The City of Sydney is set to almost double its relief package to nearly $47 million for small businesses, artists and others in the creative and community sectors left devastated by the loss of work due to the coronavirus pandemic.
The emergency relief will come on top of plans to speed up $25 million in capital works, upgrades to footpaths and other infrastructure scheduled for the coming years to help stimulate work and cushion the blow from mass job layoffs and recession.
Lord mayor Clover Moore, who has a majority on council, has proposed expanding the council’s “Business, Arts and Create package” to include new funding programs to support businesses, cultural and creative organisations during the crisis.
Sydney streets have become almost deserted as people stay at home.Credit:Louise Kennerley
"Those who work in our creative, arts and entertainment industries are facing months of cancelled events, lost income and uncertainty," she said.
"Facilities are closing, and opportunities to work are rapidly diminishing."
The new funding programs include $2.25 million in immediate financial support for not-for-profit and sole traders reliant on grants and project-based funds to keep staff and pay their artists.
A $1 million fund will also support artists to engage in creative development of works driven by the cultural sector, and to purchase materials and equipment.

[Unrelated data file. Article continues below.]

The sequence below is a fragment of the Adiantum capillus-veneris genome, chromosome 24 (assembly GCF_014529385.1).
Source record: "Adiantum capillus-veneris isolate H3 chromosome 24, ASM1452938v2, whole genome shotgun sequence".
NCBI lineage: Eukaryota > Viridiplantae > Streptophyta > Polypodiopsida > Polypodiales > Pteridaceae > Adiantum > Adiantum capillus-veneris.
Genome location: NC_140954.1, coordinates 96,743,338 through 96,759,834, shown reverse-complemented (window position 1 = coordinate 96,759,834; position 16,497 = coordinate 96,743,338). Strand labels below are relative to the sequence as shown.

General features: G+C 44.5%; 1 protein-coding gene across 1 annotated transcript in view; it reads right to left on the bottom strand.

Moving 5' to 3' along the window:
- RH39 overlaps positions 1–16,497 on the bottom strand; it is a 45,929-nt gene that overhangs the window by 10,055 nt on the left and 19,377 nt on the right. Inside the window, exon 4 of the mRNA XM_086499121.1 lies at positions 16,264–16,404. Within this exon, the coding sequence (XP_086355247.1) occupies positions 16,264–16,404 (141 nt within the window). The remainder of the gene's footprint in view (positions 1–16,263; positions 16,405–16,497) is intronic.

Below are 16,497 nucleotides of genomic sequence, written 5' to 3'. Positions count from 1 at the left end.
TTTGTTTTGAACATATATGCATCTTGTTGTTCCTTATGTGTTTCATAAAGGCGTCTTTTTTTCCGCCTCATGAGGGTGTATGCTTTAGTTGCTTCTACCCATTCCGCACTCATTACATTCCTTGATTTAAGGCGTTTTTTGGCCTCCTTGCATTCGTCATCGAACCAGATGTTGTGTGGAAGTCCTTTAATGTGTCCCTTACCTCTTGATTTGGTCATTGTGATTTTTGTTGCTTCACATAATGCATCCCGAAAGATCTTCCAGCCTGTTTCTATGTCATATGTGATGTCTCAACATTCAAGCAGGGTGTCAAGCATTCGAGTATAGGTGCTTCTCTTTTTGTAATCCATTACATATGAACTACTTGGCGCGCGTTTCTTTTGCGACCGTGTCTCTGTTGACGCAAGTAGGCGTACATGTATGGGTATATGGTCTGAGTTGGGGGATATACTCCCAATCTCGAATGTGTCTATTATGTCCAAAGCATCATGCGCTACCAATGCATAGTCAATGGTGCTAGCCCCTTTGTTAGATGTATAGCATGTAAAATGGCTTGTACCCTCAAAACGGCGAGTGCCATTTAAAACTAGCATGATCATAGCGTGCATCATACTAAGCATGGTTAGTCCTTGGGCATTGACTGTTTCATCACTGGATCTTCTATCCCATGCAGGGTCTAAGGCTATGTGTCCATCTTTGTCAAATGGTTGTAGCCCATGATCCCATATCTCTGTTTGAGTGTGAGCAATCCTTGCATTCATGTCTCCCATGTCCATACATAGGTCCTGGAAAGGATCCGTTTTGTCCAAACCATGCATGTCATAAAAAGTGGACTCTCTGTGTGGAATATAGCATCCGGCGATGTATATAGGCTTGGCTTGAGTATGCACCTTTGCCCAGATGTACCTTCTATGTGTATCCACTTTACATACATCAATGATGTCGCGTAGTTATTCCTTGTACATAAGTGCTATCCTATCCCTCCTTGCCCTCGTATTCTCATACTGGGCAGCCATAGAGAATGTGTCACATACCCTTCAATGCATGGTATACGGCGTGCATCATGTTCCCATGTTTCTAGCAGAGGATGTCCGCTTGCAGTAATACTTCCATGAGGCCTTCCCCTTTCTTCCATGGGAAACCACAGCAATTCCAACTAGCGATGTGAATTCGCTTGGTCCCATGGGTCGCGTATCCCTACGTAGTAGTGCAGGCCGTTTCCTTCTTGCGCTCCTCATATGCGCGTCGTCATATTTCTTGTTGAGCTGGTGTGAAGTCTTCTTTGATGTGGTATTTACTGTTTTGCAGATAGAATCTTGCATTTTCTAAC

Another $250,000 fund will provide direct donations to locally operated online platforms which raise money to offer emergency relief to "cultural workers in crisis".
In a sign of the economic impact the pandemic will have on the finances of councils across the city, the City of Sydney estimates its revenue will plunge by up to $75 million over the next six months.
The City of Sydney also anticipates a cashflow squeeze as the council defers payment of rates for residents and businesses that need relief.
Councillors will vote on an expansion of the stimulus on Monday night at an extraordinary meeting. Liberal councillors Christine Forster and Craig Chung have also put forward motions for measures to boost support for communities and small businesses devastated by the impact of coronavirus.
Cr Moore's proposal also includes measures to assist businesses through mechanisms such as a $2 million grants program to help them adjust their operating models.
Other councils across Sydney including Ryde and Randwick have been rolling out a series of relief packages for their communities.
Randwick Council's $2.3 million support package includes rental relief for business tenants and not-for-profit community groups occupying council-owned properties, and waiving a range of fees such as those for outdoor dining and fire safety inspections.
The relief measures follow a second stimulus package from the Berejiklian government, which will see $750 million spent on keeping businesses afloat, creating new jobs and retraining employees.
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